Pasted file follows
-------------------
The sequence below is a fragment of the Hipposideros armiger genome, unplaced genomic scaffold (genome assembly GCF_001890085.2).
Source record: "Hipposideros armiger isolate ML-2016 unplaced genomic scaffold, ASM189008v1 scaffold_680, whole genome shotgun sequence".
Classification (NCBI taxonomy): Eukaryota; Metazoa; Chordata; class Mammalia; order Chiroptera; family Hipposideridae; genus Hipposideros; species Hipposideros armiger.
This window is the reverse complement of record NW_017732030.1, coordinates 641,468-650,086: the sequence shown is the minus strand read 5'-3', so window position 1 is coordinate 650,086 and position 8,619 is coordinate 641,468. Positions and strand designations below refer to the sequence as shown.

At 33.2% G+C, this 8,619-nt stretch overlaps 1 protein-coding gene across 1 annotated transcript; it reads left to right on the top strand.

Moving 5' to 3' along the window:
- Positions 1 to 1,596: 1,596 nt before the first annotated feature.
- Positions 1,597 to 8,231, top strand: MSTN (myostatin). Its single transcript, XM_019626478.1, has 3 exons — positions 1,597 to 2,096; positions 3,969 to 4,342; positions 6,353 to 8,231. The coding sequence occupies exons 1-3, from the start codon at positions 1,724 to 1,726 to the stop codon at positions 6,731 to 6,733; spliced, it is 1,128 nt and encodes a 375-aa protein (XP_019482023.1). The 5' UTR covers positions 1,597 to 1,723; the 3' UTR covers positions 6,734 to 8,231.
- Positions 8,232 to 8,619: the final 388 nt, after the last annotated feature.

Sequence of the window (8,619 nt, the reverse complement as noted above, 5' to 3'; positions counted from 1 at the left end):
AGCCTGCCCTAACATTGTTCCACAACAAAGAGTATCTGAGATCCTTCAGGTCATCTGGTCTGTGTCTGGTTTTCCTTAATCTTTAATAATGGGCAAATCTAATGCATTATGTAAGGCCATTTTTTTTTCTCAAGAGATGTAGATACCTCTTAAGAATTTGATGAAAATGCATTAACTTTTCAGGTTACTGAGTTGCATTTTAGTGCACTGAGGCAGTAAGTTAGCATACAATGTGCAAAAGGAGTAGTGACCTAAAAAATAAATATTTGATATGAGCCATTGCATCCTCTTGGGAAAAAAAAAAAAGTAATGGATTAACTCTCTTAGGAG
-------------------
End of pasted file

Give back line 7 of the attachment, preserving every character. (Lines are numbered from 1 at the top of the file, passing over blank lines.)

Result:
- Positions 1 to 1,596: 1,596 nt before the first annotated feature.